As a component dish of the Mekong Delta family’s daily meal, you will want to couple the soup with one main course and a bowl of steamed rice to enjoy the taste fully. Take a spoonful of the sweet and sour taste of the ingredients, pick up a few Sesbania flowers, and dip them in salty fish sauce mixed with chili. It is just that simple but more delicious than many things I’ve tasted.
I know many tourists when coming to the Mekong Delta often refer to vermicelli soup variations. Pork skin noodle mix is something quite strange to foreigners, but it is one of the most authentic Mekong foods that you need to taste at least once. What makes pork skin vermicelli attractive is not only in the skin, grilled spring rolls, and grilled meat, but the fact that you are likely to drink all the fish sauce to feel the delicious taste of the dish.
Each component of this noodle mix is complicated and not easy to make at all. For example, the pork skin must be carefully rinsed with alcohol, boiled with ginger to deodorize, and then chopped into thin strips. After that, it is mixed with ‘thinh’ - roasted rice powder to create flavor.
Another important ingredient in pork skin vermicelli is the fish sauce because it is the magic that connects everything together harmoniously. The fish sauce needs to be made with a perfect ratio of sourness, sweetness, and tanginess, so it can both elevate the ingredients and be drinkable when there’s nothing left.
A bowl of pork skin vermicelli will consist of 4 layers: vermicelli, protein (spring rolls, grilled meat, pork skin), vegetables and pickles, and crushed peanuts on top. When eating, diners mix the ingredients well, enjoy and feel how perfectly the elements work together.
Originating from Cambodia, ‘Bún nước lèo’ ( Fermented fish-infused vermicelli soup) is a specialty of the Khmer ethnic group in Tra Vinh. When the Khmer split into the South of Vietnam, they brought this dish along with them. The Khmer recipe consists of fish, prahok (mudfish paste), and prawns, while the Vietnamese love to add peeled shrimp and roasted pork to their plate.
You can taste different versions of Bun Nuoc Leo and the most popular is from Soc Trang. One thing you will notice about this noodle soup is the smell of “prahok” (fermented fish paste). It is intensive, salty but authentic and has an umami ending flavor to it. Apart from the fermented fish sauce, this broth is also spiced with finger root plants in order to neutralize the fish smell of the fish sauce and add fragrance. Coconut water will then be added to further enhance the sweetness of the broth.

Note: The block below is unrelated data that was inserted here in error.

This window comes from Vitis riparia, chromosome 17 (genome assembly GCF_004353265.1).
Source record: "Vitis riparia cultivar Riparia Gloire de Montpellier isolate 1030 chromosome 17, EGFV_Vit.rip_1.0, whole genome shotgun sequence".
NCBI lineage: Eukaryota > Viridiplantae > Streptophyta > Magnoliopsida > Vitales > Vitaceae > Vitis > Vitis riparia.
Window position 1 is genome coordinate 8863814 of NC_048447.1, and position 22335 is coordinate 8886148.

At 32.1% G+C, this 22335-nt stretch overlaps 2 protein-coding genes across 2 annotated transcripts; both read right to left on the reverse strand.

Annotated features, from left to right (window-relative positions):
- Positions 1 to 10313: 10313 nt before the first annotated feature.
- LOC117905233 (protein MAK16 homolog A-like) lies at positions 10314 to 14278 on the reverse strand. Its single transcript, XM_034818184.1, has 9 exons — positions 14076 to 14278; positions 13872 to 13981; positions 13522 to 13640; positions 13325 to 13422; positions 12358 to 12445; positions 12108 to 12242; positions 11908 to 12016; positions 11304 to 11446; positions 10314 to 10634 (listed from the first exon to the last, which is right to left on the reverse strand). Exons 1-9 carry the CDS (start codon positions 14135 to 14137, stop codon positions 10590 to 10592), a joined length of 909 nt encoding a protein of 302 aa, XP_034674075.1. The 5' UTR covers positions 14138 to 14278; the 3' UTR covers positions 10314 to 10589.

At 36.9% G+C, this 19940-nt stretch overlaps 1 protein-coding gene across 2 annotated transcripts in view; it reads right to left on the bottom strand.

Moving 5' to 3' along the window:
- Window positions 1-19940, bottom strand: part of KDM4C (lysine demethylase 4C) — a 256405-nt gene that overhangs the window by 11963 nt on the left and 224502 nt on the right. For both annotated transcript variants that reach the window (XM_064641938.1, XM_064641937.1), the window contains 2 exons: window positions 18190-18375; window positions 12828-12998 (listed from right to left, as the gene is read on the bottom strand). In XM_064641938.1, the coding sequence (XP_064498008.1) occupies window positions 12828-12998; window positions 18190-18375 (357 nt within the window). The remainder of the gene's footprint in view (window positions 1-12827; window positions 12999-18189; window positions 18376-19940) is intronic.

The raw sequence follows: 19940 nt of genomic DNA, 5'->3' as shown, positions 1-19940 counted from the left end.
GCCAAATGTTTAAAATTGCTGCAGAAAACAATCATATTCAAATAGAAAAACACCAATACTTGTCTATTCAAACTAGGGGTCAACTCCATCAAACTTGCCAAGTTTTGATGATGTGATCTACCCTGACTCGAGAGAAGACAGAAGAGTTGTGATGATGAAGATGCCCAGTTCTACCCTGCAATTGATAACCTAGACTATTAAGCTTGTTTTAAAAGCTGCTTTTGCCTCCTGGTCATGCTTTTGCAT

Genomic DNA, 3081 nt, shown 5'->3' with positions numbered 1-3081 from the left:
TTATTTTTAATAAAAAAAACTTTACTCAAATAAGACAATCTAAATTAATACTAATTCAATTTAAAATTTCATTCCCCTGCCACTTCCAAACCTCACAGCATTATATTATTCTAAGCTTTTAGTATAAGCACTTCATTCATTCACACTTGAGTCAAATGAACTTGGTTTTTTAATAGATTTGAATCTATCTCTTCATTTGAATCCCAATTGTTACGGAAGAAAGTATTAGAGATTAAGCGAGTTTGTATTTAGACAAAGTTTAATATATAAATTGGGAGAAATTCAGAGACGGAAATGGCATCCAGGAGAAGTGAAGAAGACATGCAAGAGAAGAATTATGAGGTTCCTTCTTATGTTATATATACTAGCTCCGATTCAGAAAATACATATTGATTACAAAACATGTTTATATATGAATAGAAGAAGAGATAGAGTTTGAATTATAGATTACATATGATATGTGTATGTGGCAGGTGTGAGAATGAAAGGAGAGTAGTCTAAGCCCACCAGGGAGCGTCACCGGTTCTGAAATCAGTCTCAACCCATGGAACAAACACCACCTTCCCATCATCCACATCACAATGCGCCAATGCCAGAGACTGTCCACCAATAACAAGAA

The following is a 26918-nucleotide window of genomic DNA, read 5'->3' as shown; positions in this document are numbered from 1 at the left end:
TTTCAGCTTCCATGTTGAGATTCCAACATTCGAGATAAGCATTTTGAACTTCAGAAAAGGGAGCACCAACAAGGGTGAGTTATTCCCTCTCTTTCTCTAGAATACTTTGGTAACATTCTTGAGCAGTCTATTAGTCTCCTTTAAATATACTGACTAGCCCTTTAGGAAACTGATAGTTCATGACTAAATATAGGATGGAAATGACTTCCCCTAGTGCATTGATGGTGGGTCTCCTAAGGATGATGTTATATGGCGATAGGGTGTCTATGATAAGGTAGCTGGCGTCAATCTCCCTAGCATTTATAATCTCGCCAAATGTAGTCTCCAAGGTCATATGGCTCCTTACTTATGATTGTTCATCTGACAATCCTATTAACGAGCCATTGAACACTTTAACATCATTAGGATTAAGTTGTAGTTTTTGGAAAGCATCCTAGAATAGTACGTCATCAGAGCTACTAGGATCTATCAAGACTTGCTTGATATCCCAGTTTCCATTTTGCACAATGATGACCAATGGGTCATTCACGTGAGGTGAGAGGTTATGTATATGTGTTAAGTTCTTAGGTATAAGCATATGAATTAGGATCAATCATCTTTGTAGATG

Beef porridge is a casual breakfast dish sold in some parts of the Mekong Delta area. Each region has a different way of preparing it but normally consists of rice, meat, tendons, tripe and accompanying spices (onions, cilantro...).
To make delicious beef porridge, the Mekong Delta people cook the rice on a red charcoal stove with beef tripe and chopped beef blood, giving the porridge a beautiful light brown color and rich flavor. In addition, there are also a few chewy, crunchy pieces of beef spleen, liver, blood sausages, and pieces of beef blood.
Sipping a spoonful of hot porridge is a unique combination of the rich, delicious sweetness of rice, meat, and beef blood mixed together, adding a little sour and aromatic flavor of local lime, spicy chili and ginger. Add a bit of fish sauce to taste if you would like some more saltiness to the porridge.
Bánh pía (Pia Cake) is the most popular during moon worship in Southern Vietnam. The origin of ‘bánh pía’ could be traced back to the Teochew refugees in Vietnam. Pia cake is structurally similar to Cantonese mooncake, yet differs in the kind of filings and crust. The flaky crust resembles a puff pastry, except the outer layers are chewier and thinner.
The fillings of ‘bánh pía’ are traditionally made of mung bean pate mixed with pork fat only. Nowadays, you can find a more elevated version of Pia cake with durian flesh and salted egg yolks added inside the filling. What is the best way to enjoy a Pia cake? Match it with a pot of hot green tea. It creates a balance against the fatty sweetness and also makes the cake melt in your mouth beautifully.
While baked honeycomb cake is easy to find in Vietnam, the version using palm sugar could just be best tasted in provinces of the Mekong Delta area. Going to Chau Doc, An Giang, through Tri Ton and Tinh Bien districts, etc. you can easily find ‘thốt nốt’ trees (palm trees) everywhere.
To make a perfect sweet honeycomb sponge cake, bakers have to watch out for the dough carefully since the stage of dough fermentation. If the weather is too dry, the cake will not have a spongy texture. If the dough is too wet, it will lose its softness and cannot be eaten.
This cake has a natural yellow color with the creamy and sweet taste of coconut milk and a fragrant aroma of egg and palm sugar. There is also another version with emerald color which comes from the hue of pandan leaves.
Mekong food is nothing similar to anywhere’s cuisine I’ve ever tasted. It is loaded with outstanding flavors, exotic ingredients, and interesting variations that cannot all explored within a couple of days. Need our support to plan your trip to Vietnam? Fill out this form to start off a hassle-free vacation.